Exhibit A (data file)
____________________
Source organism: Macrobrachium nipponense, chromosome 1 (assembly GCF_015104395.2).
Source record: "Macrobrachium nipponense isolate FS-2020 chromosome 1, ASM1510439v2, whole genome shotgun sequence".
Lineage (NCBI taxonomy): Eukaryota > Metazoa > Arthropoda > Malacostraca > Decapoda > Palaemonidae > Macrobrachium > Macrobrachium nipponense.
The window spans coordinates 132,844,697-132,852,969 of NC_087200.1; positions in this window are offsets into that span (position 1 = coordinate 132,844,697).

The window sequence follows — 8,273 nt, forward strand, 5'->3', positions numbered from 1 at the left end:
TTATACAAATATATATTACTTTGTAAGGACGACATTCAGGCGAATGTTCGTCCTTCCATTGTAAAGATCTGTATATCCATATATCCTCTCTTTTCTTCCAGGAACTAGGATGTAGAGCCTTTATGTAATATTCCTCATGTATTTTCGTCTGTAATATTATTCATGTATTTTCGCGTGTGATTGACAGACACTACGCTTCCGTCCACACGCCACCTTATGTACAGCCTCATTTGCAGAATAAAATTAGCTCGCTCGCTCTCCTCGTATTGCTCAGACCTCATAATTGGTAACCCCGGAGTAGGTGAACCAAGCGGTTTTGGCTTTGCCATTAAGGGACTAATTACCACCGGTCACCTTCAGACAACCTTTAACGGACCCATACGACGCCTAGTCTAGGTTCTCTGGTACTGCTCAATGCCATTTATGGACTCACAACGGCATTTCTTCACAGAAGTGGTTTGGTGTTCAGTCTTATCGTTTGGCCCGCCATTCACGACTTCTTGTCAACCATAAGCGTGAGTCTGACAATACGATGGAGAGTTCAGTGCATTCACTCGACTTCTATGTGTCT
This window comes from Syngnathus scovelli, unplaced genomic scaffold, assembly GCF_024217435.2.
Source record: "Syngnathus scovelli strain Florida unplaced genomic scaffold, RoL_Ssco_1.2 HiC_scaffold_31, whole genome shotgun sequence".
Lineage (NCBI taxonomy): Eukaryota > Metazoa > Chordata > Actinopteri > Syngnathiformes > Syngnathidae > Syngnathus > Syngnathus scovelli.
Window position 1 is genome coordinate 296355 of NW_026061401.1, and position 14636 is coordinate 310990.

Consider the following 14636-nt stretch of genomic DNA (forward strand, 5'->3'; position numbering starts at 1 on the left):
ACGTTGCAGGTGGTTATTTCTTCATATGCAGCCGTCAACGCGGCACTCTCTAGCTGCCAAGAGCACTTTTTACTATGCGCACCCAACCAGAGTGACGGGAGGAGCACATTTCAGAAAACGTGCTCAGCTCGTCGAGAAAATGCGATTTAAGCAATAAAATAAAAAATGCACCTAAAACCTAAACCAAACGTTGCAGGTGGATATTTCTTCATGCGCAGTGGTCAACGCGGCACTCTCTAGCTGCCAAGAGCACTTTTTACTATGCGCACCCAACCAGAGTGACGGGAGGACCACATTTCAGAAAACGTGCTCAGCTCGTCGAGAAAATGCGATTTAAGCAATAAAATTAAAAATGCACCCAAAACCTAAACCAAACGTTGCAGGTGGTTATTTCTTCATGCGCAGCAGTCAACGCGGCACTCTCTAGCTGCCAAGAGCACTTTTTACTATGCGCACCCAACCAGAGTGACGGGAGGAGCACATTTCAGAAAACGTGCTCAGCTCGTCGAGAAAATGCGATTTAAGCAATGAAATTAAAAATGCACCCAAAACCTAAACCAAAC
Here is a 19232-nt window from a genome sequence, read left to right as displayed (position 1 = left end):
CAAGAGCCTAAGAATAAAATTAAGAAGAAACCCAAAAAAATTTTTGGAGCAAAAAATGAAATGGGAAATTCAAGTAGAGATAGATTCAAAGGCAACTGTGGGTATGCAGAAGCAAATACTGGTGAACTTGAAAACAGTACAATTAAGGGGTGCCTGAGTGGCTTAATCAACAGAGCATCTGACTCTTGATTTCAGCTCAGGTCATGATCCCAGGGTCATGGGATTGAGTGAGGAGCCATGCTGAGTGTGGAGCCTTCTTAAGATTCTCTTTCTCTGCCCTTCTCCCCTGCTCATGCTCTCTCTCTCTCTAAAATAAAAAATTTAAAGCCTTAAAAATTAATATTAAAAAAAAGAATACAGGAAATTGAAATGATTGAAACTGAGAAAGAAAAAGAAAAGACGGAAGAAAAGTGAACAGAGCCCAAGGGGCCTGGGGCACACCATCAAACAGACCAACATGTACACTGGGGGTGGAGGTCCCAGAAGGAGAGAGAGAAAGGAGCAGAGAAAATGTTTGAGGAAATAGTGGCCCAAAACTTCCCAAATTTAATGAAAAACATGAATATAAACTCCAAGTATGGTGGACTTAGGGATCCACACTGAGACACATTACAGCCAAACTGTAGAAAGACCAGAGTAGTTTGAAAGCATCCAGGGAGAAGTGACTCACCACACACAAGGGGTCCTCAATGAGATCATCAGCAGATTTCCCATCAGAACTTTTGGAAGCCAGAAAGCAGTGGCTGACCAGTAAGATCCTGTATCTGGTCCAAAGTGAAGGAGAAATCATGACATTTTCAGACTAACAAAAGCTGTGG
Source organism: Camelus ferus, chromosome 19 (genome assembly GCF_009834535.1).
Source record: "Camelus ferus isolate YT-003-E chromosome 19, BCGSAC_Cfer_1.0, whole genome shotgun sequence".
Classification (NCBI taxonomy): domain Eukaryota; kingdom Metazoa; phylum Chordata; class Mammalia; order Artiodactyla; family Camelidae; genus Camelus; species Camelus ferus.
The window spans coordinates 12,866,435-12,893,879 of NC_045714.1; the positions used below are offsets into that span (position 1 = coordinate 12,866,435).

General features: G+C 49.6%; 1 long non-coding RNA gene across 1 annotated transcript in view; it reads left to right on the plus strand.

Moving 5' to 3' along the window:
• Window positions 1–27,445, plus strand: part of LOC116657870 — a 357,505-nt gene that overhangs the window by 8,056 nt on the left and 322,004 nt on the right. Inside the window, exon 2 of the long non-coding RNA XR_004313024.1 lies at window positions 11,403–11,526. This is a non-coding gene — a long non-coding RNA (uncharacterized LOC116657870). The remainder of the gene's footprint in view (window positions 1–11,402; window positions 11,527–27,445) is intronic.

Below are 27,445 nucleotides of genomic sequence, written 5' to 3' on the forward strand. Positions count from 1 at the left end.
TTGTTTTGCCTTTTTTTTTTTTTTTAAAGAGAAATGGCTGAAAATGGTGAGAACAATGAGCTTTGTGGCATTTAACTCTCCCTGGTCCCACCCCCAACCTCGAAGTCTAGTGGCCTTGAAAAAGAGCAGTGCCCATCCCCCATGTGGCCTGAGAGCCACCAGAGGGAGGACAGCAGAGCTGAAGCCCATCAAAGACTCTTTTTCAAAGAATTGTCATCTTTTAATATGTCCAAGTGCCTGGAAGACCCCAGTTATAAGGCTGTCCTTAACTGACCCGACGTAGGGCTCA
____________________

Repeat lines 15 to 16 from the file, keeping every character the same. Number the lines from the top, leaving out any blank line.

Source organism: Camelus ferus, chromosome 19 (genome assembly GCF_009834535.1).
Source record: "Camelus ferus isolate YT-003-E chromosome 19, BCGSAC_Cfer_1.0, whole genome shotgun sequence".